In Mexico, in July of 1995, conservative PANista businessman Ricardo Cordero Ontiveros was named head of the intelligence division in the Tijuana office of the Attorney General’s National Institute for Combating Drugs, the INCD, their DEA. By November 1995, Cordero was not only forced from his job, but had to leave under heavy military escort, for fear of assassination. The threat came not from the Tijuana pistoleros, but from the Federal Judicial Police.  Cordero had outraged the federales by calling them a bunch of drunken slobs whose only work was the collection of graft from the Tijuana cartel. Since he could prove what he was saying,  he had to leave Tijuana in a hurry. 9

      Office of National Drug Control Policy (ONDCP) director General Barry McCaffrey was therefore relieved in December of 1996 at the appointment of a career army officer, Gen. José de Jesús Gutiérrez Rebollo, rather than another corrupt politician, to head the INCD. Gen. Gutiérrez, said General McCaffrey, “has a reputation of impeccable integrity, and he is known as an extremely forceful and focused commander.” 10 

      That’s almost exactly what CIA agent Joe Califano said about McCaffrey’s appointment as U.S. drug czar.  General McCaffrey was transitioning from the U.S. Southern Command to the ONDCP. The marijuana-as-stepping stone advocate, with no training in addiction science or pharmacology, insisted that we haven’t been tough enough, and that he could use his counterterrorism experience to end the drug war in 10 years:  “This isn't a tough problem like AIDS or racism or poverty.  We know where the drugs are grown, we know where they’re moved, we know how the international money-laundering system works. We know the names of a lot of people that are involved, and we’re after them.  This is a 10-year struggle to protect our children.” 11

      “We know where the drugs are grown” - you mean like the whole world?  We know how the international money-laundering system works, but have never successfully disrupted it? He’s going to protect our children by interdicting 1%, thus maintaining the drug price support?  He’s going to end the drug war in 10 years?  Isn’t that like Vietnam’s “victory is just around the corner”?  I know he’s not that stupid, which leaves only one other option. 

      On February 19, 1997, after less than three months on the job, Gen. Gutiérrez was relieved of his INCD command and formally charged with being on the payroll of Amado Carillo Fuentes, Mexico’s “Lord of the Skies.’’ Carillo, a relative of the Medellín cartel‘s Jorge Ochoa,  had pioneered the use of low-flying jetliners to transport multiton loads of cocaine from his Colombian partners to Mexico. A power for years under Salinas, Carillo did this from his position within Mexican military intelligence. He carried Mexican Federal Judicial Police Group Chief credentials for special investigations and an officer’s gold card.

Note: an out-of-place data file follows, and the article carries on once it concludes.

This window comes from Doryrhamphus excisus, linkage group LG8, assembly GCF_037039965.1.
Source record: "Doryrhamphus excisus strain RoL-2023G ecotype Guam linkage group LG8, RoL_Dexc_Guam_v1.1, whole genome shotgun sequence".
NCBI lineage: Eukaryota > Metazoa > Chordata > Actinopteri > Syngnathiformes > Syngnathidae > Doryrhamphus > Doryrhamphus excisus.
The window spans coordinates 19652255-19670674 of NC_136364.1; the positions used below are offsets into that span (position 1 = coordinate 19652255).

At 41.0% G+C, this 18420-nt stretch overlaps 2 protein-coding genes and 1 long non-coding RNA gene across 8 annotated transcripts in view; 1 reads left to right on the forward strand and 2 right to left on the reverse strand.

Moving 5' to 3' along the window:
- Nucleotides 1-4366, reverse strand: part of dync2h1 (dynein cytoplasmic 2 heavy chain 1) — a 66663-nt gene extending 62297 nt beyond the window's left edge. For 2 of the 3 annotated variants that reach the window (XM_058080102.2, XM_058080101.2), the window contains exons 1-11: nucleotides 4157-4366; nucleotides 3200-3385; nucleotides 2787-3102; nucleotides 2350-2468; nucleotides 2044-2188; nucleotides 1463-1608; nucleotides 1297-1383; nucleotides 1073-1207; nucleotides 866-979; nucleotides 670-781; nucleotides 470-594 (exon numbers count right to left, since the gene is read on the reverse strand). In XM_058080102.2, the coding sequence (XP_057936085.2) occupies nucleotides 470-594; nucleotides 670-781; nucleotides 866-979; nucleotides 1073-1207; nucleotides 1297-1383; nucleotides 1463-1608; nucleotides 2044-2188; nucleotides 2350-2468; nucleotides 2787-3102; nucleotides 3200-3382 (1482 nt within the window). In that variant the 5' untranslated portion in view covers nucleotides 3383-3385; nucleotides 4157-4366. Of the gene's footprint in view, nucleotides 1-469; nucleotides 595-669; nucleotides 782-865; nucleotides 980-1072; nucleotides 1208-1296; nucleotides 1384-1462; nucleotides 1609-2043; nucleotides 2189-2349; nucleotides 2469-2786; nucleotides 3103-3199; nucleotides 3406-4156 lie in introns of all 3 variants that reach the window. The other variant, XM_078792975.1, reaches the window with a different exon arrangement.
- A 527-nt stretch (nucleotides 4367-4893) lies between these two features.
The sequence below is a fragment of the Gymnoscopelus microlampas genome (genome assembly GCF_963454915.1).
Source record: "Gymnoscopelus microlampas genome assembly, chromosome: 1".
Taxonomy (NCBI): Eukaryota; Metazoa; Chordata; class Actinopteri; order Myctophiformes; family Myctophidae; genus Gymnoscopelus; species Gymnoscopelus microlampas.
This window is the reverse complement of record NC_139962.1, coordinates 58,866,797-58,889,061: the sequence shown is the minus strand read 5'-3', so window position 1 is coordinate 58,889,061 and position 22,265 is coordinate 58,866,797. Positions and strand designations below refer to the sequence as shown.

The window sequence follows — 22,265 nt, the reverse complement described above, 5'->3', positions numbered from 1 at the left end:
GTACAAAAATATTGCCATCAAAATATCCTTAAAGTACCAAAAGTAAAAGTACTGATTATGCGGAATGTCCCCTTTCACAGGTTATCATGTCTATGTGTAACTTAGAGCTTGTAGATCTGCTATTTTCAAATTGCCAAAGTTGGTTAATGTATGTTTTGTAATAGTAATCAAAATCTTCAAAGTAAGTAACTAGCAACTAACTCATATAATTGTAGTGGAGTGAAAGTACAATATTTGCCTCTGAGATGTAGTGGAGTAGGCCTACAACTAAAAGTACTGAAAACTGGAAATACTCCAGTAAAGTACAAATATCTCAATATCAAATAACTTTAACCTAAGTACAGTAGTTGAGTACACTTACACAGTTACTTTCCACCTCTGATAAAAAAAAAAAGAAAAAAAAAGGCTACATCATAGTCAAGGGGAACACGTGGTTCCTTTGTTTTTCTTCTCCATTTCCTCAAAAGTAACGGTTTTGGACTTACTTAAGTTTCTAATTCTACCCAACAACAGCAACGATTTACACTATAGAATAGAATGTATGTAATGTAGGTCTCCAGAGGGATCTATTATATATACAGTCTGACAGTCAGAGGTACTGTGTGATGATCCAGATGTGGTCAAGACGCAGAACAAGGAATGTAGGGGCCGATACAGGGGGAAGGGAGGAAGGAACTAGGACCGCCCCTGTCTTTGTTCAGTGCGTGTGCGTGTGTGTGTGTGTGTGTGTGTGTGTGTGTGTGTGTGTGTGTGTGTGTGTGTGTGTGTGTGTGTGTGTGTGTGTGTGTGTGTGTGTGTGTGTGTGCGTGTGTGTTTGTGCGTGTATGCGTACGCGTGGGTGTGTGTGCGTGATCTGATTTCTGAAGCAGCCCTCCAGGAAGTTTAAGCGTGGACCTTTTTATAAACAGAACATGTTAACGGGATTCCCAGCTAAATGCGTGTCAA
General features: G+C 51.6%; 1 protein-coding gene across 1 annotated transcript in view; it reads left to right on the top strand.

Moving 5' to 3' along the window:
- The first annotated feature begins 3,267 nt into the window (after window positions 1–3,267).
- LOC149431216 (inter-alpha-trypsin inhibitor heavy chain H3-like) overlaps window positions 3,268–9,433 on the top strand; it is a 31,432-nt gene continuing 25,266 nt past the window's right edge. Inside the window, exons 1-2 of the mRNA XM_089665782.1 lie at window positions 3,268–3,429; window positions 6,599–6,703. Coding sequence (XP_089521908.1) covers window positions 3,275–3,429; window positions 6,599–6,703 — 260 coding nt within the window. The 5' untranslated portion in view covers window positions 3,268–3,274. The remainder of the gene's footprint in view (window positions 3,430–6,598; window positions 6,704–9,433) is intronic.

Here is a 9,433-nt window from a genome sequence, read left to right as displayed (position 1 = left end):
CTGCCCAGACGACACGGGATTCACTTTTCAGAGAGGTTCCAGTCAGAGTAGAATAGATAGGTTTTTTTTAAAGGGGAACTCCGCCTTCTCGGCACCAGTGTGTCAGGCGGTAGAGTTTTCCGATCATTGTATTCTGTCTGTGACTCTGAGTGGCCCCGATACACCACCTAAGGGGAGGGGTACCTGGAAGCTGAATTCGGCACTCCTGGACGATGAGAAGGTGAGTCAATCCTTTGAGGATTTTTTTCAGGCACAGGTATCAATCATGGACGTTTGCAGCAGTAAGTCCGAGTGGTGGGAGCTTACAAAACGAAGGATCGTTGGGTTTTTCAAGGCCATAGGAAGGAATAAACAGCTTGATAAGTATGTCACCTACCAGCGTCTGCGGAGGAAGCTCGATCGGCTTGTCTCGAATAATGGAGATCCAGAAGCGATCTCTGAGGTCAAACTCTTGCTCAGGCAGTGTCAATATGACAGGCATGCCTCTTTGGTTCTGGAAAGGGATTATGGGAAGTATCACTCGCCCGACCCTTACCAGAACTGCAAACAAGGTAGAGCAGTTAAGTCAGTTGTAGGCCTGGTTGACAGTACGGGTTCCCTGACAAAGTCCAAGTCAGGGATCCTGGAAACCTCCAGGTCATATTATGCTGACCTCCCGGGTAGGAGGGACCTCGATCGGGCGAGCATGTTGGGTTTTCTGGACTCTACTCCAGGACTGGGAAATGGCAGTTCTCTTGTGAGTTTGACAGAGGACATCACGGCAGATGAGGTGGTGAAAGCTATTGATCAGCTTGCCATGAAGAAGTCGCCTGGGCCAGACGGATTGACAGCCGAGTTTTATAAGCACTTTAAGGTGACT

Lucindo Carillo, cousin of Amado, was also un Jefe de Grupo de PJF, in Agua Prieta, Sonora, bordering Arizona, near the Baja California coast. The PJF Commandant in Agua Prieta, Luis Manuel Palofax-Juarez, was also a documented associate of Amado Carillo. Gen. Gutiérrez, one of the most powerful men in Mexican military intelligence, and his two top military aides, were also formally charged with stacking the INCD with Carillo’s agents.

      Before he was relieved of command, Gen. Gutiérrez had been given repeated top-secret briefings on all Mexican-American antismuggling efforts and intelligence, including definitive lists of the INCD/DEA’s paid Mexican informants, many of whom ended up dead.  “The Lord of the Skies” might as well have been personally briefed by General Barry McCaffrey himself. The head of the DEA, Thomas Constantine, said Gen. Gutiérrez probably would prove more damaging to the DEA than Aldrich Ames had been to the CIA. 12 

      “Aw shucks,” said Boy Scout Barry, “I didn’t know.” DEA spokesman James McGivney backed McCaffrey up: “It’s not our job to vet these people. We don’t go around spooking military and government officials; we’ve got enough to do with the crooks.”  Pollyanna is running the DEA? Am I supposed to believe that the premier counterinsurgency expert of the vast U.S. Southern Command naval, air, radar and information system “just ain’t too good at this intelligence stuff”? Or should we rather assume that Mexico’s military, like the Pakistani military, buys U.S. arms with its drug profits, and that’s the reason Mexico’s cartel-financed political leadership consistently refuses to destroy the artificial value of Mexico’s drug crops by legalizing them?  Privateer McCaffrey now profits from those arms sales directly, effectively laundering, on a massive scale, the Mexican military’s drug money. 13

      San Quentin psychologist Dr. Richard Blum went on an intelligence mission for BNDD chief John Ingersoll in 1972, staying with the Federal Judicial Police in northern Mexico. He described how the federales seized 14 trucks full of pot, killled all 14 drivers, and then sold the pot themselves. 14

        On November 7th, 1991, 100 Mexican soldiers, helping to unload a planeload - tons - of Colombian cocaine near Veracruz for the Lord of the Skies, were interrupted by Mexican drug agents. Seven of the drug agents were shot through the head, execution style. The DEA plane that videotaped the incident was strafed.  The Colombian delivery plane escaped, the soldiers who executed the agents and offloaded the cocaine went unnamed and unpunished, and the coke was distributed.